Indians were divided up along with lands given as royal grants, or were obtained by direct plunder: in reward to services, Cortes recieved 23000 vassals. After 1536 Indians were given in encomienda along with their descendants for the span of two lifetimes, those of the encomendero and of his immediate heir: after 1629 this was extended to three lifetimes and, after 1704, to four. In the eighteenth century the surviving Indians still assured many generations to come of a cozy life. Since their defeated gods persist in Spanish memory, there were saintly rationalizations aplenty for the victor's profit from their toil: the Indians were pagans and deserved nothing better.

The past? Four hundred years after the papal bull, in September 1957, the highest court in Paraguay published a notice informing all the judges of the country that "the Indians, like other inhabitants of the republic, are human being". And the Center for Anthropological Studies of the Catholic University of Asuncion later carried out a revealing survey, both in the capital and in the countryside: eight out of ten Paraguayans think that "Indians are animals". In Caaguazu, Alta Parana, and the Chaco, Indians are hunted down like wild beasts, sold at bargain process, and exploited by the system of virtual slavery - yet almost all Paraguayans have Indian blood, and the Paraguayans tirelessly compose poems, songs and speeches in the homage to the "Guarani soul"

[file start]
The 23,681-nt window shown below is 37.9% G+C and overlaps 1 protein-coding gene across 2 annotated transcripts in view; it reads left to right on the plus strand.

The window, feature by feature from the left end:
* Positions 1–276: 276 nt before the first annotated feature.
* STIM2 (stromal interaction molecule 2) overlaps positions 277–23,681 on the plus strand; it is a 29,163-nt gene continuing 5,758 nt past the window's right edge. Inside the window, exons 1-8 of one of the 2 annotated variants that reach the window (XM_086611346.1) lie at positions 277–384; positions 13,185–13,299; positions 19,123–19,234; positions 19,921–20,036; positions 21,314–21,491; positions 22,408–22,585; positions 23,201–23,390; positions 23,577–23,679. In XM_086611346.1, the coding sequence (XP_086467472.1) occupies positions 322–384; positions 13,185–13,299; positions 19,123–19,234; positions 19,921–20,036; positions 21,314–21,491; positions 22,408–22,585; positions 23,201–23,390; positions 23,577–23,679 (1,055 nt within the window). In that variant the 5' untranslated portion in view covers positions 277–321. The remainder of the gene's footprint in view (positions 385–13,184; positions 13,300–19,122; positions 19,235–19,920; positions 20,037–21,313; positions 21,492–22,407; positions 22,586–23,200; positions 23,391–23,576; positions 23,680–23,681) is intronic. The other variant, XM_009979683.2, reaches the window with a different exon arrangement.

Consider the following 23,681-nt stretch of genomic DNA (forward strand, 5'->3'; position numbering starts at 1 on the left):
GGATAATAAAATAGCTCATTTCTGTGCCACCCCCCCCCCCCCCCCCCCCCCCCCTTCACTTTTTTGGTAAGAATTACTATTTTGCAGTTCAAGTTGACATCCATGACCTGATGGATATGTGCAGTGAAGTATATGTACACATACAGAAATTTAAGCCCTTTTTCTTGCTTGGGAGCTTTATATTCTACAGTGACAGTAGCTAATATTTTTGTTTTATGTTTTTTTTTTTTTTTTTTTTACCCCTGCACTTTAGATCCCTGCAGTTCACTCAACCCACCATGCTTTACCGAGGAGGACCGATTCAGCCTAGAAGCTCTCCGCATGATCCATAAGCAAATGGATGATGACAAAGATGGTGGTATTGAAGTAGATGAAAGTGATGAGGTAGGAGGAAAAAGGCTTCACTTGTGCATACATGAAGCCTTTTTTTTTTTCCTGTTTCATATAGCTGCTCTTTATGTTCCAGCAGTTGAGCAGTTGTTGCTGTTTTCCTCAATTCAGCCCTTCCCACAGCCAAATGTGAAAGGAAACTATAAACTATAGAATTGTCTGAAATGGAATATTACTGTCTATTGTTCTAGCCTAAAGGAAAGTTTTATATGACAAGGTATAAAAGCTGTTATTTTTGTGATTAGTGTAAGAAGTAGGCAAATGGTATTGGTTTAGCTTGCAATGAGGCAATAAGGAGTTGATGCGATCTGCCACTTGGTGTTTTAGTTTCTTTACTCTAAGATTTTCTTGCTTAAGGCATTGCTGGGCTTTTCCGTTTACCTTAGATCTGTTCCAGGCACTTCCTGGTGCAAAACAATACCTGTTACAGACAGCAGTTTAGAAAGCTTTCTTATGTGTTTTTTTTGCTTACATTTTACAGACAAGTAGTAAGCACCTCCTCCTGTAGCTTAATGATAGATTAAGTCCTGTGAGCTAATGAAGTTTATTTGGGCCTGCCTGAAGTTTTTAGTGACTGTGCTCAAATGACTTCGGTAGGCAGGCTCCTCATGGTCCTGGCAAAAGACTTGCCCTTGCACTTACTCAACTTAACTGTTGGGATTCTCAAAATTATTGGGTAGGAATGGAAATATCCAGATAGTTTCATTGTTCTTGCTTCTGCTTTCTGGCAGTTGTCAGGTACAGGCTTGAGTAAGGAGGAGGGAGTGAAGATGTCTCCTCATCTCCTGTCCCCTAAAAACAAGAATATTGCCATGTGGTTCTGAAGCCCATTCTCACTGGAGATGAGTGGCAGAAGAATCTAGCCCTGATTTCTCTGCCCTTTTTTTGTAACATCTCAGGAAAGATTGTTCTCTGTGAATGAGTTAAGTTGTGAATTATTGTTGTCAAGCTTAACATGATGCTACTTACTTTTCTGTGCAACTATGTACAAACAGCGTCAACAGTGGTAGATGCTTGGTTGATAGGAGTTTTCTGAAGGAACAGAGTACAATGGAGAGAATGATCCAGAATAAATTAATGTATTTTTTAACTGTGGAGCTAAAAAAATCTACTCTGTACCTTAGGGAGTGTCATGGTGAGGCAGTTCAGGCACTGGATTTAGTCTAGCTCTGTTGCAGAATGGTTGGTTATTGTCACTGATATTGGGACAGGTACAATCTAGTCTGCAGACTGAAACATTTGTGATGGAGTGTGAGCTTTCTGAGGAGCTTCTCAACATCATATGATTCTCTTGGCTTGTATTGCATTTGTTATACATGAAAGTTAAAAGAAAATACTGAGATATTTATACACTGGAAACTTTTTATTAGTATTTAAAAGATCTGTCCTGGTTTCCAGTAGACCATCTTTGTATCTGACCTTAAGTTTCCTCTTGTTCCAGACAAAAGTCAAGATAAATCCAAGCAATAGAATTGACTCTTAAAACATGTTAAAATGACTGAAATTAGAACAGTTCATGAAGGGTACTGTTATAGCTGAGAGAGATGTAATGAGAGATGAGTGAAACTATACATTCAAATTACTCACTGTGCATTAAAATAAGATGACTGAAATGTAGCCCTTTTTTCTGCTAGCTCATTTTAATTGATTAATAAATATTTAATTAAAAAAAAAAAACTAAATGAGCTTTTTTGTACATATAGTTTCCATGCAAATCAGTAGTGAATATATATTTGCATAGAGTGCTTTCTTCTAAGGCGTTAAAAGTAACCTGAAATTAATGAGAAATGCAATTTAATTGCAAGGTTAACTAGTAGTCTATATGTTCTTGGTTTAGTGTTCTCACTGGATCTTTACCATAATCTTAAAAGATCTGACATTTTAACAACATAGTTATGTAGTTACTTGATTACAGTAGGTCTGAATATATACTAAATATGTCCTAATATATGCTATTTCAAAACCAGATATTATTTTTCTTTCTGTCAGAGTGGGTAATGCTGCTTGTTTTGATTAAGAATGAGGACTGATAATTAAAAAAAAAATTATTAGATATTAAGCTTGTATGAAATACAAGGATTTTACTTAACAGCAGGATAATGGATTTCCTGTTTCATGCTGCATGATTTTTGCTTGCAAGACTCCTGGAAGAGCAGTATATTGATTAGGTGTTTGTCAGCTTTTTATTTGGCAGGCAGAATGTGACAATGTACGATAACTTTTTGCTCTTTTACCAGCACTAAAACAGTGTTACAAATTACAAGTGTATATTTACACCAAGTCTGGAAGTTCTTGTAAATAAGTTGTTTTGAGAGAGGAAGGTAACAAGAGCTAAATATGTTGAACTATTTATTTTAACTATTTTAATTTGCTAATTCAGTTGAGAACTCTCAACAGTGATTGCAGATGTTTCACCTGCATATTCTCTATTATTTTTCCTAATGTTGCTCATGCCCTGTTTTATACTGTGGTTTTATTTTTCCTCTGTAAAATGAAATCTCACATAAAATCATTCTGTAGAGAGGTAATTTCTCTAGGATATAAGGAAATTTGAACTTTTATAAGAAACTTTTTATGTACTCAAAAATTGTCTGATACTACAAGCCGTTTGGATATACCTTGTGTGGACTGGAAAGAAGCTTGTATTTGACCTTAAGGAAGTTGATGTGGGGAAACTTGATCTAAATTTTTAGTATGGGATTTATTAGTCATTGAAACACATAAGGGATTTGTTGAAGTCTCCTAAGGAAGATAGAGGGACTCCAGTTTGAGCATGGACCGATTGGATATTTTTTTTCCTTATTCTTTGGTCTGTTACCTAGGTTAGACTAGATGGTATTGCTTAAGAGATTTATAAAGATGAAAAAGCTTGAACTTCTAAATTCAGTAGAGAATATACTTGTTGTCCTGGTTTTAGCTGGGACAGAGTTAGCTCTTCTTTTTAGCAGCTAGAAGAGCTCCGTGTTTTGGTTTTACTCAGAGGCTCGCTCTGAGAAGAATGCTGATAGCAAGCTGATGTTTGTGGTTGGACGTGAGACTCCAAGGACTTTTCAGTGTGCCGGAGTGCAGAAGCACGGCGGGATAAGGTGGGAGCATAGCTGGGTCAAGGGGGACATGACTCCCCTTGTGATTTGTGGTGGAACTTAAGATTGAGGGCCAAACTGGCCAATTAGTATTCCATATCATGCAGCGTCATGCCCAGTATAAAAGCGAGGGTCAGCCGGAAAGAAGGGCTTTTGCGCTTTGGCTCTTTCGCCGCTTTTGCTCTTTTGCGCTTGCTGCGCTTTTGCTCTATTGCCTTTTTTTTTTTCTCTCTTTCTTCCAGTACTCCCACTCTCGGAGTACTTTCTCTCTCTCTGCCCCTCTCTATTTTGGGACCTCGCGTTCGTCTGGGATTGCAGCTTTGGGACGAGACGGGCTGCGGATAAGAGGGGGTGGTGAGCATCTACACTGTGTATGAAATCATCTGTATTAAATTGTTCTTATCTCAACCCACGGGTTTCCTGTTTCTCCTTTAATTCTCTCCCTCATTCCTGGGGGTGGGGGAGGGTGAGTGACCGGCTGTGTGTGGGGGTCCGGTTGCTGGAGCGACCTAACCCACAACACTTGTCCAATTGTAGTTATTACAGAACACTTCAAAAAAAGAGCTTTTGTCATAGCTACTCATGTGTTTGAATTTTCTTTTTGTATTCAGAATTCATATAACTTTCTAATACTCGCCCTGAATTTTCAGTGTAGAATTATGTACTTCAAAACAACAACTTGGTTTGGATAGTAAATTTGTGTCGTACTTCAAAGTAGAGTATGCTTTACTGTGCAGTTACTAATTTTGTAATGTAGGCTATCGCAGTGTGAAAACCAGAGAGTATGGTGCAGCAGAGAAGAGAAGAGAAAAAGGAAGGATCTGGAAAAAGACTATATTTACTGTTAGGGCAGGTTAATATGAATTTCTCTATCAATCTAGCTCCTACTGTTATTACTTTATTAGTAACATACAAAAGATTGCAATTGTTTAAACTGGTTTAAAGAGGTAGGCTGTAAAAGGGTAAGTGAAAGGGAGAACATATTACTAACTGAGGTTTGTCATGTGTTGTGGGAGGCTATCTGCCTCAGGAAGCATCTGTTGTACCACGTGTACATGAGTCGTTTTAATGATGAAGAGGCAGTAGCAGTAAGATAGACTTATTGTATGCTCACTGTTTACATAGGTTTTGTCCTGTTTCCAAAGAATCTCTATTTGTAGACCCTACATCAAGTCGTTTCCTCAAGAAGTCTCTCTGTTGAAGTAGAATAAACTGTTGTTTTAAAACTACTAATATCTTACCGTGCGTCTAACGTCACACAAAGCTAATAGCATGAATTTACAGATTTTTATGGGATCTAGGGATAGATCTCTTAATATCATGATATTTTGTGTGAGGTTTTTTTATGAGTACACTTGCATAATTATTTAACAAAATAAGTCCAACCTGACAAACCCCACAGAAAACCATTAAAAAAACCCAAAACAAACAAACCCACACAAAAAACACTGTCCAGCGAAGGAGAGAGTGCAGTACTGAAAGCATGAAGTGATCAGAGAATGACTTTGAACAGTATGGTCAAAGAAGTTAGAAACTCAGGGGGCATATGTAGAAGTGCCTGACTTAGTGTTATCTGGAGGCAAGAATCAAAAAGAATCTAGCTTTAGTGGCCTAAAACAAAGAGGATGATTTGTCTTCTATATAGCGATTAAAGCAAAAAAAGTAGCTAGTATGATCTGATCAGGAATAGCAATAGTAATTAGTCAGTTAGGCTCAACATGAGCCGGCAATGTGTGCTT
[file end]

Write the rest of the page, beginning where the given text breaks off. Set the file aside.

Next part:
3 comments:

KUBLA KHAN said...

I, dilletante, self confessed fan of latin american fiction, have been wondering of late as to why magic realism has not answered or asked as to why latin american memory of its past is so poor.
most of these writers, are only european in outlook and have betrayed a tendency not to ask themselves as to why that is so. why should not the subject of its being colonized be a part of this discourse?
literature that has come out since the 50's has addressed politics( marquez addressed it tamely though)but the indigenous population has been ignored. i love the novels of Bolano but was not surprised at his superior attitude towards the Gaucho in a short story. this list is endless.
i havent read the yellow book yet.......though i have it.

KUBLA KHAN said...

your blog page quotes Flaubert talking about art and honesty,and yet Flaubert had a policy, an unsaid one of not speaking or talking about France's pillage and plunder abroad.
alongwith Proust, the colonies were, they thought not worth mentioning, peopled as they were by inferiors!
i am an avid reader of such writers sadly but there needs to be a deconstruction of their novels, their attitudes.
by keeping quiet, writers like Flaubert expressed their politics. by ignoring that silence, so are we.

anurag said...

Actually, with all the data and facts that Galeano provides, the main theme of the book is memory and amnesia. So much happened and willfully forgotten.

I don’t read much but I feel bad when aesthetics of art and politics/history/activism/etc are treated separately. Also, we can not pardon the ignorance of an artist. An artist cant live in his own world, he is, as they say, product of his time, and if he consciously does that(paradoxically for the sake of his art) than it is quite unfortunate.

and, thanks a lot for visiting here :)